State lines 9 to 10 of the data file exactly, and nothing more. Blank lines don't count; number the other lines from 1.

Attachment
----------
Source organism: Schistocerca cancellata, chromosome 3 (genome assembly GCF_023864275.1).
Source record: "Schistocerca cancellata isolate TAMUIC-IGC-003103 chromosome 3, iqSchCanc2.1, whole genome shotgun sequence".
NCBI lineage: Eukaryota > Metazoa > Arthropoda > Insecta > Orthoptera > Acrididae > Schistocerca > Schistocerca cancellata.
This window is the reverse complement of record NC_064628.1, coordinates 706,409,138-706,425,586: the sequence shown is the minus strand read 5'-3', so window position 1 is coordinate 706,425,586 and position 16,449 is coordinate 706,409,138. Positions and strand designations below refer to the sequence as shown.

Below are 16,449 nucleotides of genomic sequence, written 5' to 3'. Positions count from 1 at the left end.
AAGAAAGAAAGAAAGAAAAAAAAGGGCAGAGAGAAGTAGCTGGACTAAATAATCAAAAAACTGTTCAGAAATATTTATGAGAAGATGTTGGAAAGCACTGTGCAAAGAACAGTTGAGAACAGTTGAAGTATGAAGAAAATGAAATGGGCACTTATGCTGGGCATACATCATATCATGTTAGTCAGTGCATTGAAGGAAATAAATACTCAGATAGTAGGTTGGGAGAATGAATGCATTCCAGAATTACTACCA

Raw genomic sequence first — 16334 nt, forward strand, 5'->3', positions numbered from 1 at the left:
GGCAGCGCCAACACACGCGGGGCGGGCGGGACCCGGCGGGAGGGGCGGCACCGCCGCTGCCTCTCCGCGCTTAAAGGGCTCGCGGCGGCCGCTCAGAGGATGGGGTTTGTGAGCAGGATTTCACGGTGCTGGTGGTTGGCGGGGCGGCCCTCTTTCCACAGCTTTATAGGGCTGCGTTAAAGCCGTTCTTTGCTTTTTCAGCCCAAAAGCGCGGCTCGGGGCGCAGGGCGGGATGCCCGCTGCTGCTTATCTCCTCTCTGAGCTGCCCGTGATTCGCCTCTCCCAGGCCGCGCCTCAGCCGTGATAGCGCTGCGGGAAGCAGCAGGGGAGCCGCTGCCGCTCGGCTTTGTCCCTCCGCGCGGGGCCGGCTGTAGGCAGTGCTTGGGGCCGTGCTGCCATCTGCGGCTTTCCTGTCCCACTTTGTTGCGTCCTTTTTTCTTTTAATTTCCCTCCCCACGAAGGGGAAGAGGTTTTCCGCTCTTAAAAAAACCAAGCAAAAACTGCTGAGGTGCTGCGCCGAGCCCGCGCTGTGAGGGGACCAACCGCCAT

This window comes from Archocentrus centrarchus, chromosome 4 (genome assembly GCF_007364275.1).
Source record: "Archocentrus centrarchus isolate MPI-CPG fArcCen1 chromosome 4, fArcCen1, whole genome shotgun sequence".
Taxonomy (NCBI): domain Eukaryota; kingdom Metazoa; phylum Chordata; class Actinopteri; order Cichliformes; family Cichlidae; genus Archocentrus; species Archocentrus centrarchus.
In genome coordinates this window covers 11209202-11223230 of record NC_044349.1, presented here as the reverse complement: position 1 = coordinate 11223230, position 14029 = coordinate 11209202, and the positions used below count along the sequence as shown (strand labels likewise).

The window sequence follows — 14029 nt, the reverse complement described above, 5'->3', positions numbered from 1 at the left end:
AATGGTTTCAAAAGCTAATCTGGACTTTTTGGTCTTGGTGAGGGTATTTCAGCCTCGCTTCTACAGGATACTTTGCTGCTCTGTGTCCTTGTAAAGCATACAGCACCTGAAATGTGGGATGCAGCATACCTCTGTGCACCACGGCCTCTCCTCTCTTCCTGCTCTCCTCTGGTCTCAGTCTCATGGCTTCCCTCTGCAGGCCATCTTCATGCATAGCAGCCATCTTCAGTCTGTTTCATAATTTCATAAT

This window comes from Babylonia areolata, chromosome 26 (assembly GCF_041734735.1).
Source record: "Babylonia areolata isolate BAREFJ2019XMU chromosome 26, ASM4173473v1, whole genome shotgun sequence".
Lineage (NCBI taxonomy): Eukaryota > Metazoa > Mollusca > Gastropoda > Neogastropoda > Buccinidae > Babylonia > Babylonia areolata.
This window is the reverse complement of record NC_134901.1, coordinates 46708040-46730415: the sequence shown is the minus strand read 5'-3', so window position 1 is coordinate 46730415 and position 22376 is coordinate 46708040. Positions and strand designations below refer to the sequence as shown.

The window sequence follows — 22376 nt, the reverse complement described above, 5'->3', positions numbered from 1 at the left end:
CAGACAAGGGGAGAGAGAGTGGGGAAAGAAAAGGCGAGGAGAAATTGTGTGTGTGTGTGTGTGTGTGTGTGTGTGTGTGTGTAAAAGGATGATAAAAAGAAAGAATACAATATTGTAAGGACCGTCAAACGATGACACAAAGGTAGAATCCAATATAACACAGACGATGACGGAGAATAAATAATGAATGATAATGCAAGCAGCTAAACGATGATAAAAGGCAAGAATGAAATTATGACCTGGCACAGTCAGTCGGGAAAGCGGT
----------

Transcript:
This window comes from Archocentrus centrarchus, chromosome 4 (genome assembly GCF_007364275.1).
Source record: "Archocentrus centrarchus isolate MPI-CPG fArcCen1 chromosome 4, fArcCen1, whole genome shotgun sequence".